One of the greatest blessings of living in this century is that there has been thousands of years of knowledge and wisdom preceding this time. Teachers have left teachings for us to access great wisdom from down through the ages.
As evolving beings, we have seen and heard about many terrible things done, which have also been invaluable as lessons for what actions we take now; and what thoughts we consider, in sorting out how best to live for the good of all.
Many of these teachings assist me in finding a depth of understanding, for living my life fully at many levels. An holistic life that creates more good than harm, more joy than sorrow, more creativity than destruction. Teachings around what to be aware of; what tricks to look out for; how to be discriminating; how my actions create effects – some of which I would look forward to experiencing, and others I would prefer to avoid. Teachings about well-being on many levels, from physical, emotional and mental and how being interdependent, each affecting the others.
One of my favourite and most supportive teachers is an Indian mystic who travelled to America in 1920 to take an understanding of yoga to the west. His name is Paramahansa Yogananda, and he gave many lectures, which were transcribed into books.
Yogananda had an intense devotion to the Divine and an understanding which gives me un-paralleled peace in trying to work out how to live my life’s full spiritual potential.
Yogananda is quoted as saying: “… this universe … is only a dream of God, just like a motion picture, which reveals great drama or comedy and then is over and forgotten.” 1
Swami-ji (Yogananda) suggested that we do not take this world too seriously, as it “seems to be so real and so permanent” but in truth it is brief and, in reality, a “dream of God.” He suggests that all our problems and struggles will be forgotten when we leave this world, and that we should instead “look behind this drama” and place our focus on the “Master of the Universe” who is “the Author of this dream play.” 2
In ‘Autobiography of a Yogi’ he writes: “The relativities of life and death belong to the cosmic dream. Behold your dreamless being! Awake, my child, awake!” 3.
He suggests that the Divine inspires scientists to discover, at the right time and place, the secrets of (His/Her) Creation. Just as each of us has this inbuilt ability to attune or to receive higher impressions about what is true and what is illusory.
By Grace, or perhaps, by practice; by living life in a state of trust and of letting go, these higher understandings become more available and connected to, from time to time. Sometimes through seeking; other times while going about day to day tasks. The intention to know and to find out, I believe, is certainly helpful.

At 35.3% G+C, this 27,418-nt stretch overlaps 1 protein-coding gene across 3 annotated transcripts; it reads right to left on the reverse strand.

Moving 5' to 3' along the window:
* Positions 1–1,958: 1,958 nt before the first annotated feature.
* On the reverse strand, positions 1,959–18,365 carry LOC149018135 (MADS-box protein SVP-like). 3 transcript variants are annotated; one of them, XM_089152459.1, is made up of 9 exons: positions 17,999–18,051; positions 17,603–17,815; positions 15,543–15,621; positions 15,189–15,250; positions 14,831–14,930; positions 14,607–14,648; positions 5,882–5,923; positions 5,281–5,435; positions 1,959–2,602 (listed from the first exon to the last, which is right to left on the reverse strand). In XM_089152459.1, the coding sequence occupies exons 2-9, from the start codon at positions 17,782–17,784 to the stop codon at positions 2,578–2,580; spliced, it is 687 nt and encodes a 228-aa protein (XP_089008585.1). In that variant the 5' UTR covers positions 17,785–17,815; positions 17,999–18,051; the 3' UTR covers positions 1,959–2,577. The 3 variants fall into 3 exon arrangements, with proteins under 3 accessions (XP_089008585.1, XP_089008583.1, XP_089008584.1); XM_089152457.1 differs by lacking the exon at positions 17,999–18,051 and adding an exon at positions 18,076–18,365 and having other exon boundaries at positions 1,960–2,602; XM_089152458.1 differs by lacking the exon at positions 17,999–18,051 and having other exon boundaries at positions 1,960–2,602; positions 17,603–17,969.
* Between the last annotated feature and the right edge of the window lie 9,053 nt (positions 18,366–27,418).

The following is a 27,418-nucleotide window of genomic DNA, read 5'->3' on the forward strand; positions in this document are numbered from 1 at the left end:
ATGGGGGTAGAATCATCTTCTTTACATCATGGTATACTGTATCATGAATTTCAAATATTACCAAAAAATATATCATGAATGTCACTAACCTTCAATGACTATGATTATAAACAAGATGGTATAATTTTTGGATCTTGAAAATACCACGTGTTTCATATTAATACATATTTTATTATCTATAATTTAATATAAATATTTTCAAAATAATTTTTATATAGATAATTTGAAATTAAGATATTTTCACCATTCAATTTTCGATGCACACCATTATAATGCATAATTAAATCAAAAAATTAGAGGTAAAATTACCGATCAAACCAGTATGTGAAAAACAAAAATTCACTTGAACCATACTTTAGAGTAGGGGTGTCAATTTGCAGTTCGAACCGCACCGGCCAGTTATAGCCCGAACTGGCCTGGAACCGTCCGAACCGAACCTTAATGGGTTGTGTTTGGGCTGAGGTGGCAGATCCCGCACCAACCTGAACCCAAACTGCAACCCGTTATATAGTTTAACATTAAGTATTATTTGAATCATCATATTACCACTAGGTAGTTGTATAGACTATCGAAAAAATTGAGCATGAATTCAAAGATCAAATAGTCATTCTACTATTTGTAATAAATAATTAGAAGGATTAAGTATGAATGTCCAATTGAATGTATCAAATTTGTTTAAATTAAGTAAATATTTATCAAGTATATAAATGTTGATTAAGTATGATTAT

As in the adage, “seek ye first the kingdom and all else shall be given unto thee.” To me these ideas suggest that we can let go of our attachments to this earthly realm knowing that there is so much more to be experienced.
And where does worry, fear or attachment lead us anyway. As Gautama Buddha taught, clinging leads only to suffering. Suffering, however, that serves us well.
Yogananda writes: “Creation is light and shadow both, else no picture is possible. The good and evil of ‘maya’ (illusion) must ever alternate in supremacy. If joy were ceaseless here in this world, would man ever seek another? Without suffering he scarcely cares to recall that he has forsaken his eternal home. Pain is a prod to remembrance. The way of escape is through wisdom!” 4
Wisdom, that comes through experience. Wisdom, which to me, suggests knowledge or experience that embodies heart. Where the knowledge is not only about information or data, but understanding that embraces fully, the true good of all; the welfare and well-being of life itself. Wisdom perhaps, that God is Love, and that Love is really, all there is.
For me, the peace comes as I learn more that supports me in my ability to trust. Placing trust in everything that happens as being for my ultimate well-being. Affirming that: “everything happens ‘for’ me, and not ‘to’ me.” Even the challenges and difficulties in life, leading eventually to learning; letting go; releasing; stimulating more benevolent choices.
In ‘Man’s Eternal Quest,’ Yogananda writes: “You are dreaming your mortal existence. … Every day … living in this dream of physical being. Every night, in deep sleep, it is gone.” 5
Suggesting that we will only realise this life is a dream when we eventually wake up. That this life may be realised as a dream, “only when we awake in Cosmic Consciousness.” 6
So, in conclusion:
“If you are attached to human happiness, you are in for a lot of trouble, because nightmares are inevitable along with the beautiful dreams. But if you will think of a dream as a dream, whether it is enjoyable or dreadful, you will have peace. When you realise that life is a dream, then you are free.” 7
In seeking, in finding, in connecting – when you realise – then you are free.
Arjuna Govinda (August 2011)
1. 2. ‘How to Be Victorious in Life p.33
3. 4. ‘Autobiography of a Yogi’
5. Man’s Eternal Quest’ p. 258
6. Man’s Eternal Quest’ p. 237
7. Journey to Self-Realisation’ p. 34